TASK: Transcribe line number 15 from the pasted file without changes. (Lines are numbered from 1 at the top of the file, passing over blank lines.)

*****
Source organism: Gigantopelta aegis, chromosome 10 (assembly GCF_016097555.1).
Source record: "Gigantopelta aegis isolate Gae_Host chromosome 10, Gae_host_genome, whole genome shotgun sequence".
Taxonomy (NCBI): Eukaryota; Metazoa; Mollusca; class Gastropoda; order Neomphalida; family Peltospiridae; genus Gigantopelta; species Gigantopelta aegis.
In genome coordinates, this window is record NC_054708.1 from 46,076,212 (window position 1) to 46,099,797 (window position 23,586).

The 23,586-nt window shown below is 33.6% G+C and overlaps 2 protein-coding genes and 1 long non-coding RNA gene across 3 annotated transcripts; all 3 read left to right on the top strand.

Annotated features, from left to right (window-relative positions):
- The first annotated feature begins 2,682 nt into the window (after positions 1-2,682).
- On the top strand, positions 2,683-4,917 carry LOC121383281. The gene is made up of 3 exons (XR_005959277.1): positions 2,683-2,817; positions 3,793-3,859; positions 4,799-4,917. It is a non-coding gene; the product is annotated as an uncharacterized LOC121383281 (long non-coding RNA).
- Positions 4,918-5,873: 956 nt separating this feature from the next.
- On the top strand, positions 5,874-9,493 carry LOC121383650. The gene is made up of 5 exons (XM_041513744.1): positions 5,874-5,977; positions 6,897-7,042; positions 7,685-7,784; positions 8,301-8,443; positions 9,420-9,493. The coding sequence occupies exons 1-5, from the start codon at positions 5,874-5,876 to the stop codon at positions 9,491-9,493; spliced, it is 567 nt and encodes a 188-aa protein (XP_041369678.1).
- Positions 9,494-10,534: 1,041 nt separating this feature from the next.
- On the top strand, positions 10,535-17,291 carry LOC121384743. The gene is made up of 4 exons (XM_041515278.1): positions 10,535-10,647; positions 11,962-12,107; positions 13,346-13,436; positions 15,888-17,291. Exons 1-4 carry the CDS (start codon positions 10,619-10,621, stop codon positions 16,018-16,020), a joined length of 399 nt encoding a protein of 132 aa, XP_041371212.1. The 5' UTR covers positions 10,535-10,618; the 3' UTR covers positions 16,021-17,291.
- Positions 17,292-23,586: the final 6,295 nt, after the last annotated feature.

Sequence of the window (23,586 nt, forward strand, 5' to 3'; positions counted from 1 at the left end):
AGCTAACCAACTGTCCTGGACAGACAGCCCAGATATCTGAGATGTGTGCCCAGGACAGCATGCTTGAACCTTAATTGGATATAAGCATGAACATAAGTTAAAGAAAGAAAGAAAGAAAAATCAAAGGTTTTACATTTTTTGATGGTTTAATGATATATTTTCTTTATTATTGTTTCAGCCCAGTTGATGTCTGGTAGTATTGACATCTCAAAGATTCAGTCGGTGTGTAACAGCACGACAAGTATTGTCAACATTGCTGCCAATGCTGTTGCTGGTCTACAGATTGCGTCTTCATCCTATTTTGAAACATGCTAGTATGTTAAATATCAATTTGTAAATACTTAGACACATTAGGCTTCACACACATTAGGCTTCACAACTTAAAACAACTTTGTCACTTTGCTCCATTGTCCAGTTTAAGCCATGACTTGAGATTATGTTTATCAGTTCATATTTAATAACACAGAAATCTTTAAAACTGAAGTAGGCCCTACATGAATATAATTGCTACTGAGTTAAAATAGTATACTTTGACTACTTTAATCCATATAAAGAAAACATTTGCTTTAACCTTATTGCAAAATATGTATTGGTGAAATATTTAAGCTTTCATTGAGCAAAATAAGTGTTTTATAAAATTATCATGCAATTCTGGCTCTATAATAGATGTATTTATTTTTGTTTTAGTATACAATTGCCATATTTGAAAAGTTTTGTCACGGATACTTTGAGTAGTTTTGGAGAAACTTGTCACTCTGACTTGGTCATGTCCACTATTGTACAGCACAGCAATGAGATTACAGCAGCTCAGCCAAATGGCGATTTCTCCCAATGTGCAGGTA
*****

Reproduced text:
AGCTAACCAACTGTCCTGGACAGACAGCCCAGATATCTGAGATGTGTGCCCAGGACAGCATGCTTGAACCTTAATTGGATATAAGCATGAACATAAGTTAAAGAAAGAAAGAAAGAAAAATCAAAGGTTTTACATTTTTTGATGGTTTAATGATATATTTTCTTTATTATTGTTTCAGCCCAGTTGATGTCTGGTAGTATTGACATCTCAAAGATTCAGTCGGTGTGTAACAGCACGACAAGTATTGTCAACATTGCTGCCAATGCTGTTGCTGGTCTACAGATTGCGTCTTCATCCTATTTTGAAACATGCTAGTATGTTAAATATCAATTTGTAAATACTTAGACACATTAGGCTTCACACACATTAGGCTTCACAACTTAAAACAACTTTGTCACTTTGCTCCATTGTCCAGTTTAAGCCATGACTTGAGATTATGTTTATCAGTTCATATTTAATAACACAGAAATCTTTAAAACTGAAGTAGGCCCTACATGAATATAATTGCTACTGAGTTAAAATAGTATACTTTGACTACTTTAATCCATATAAAGAAAACATTTGCTTTAACCTTATTGCAAAATATGTATTGGTGAAATATTTAAGCTTTCATTGAGCAAAATAAGTGTTTTATAAAATTATCATGCAATTCTGGCTCTATAATAGATGTATTTATTTTTGTTTTAGTATACAATTGCCATATTTGAAAAGTTTTGTCACGGATACTTTGAGTAGTTTTGGAGAAACTTGTCACTCTGACTTGGTCATGTCCACTATTGTACAGCACAGCAATGAGATTACAGCAGCTCAGCCAAATGGCGATTTCTCCCAATGTGCAGGTA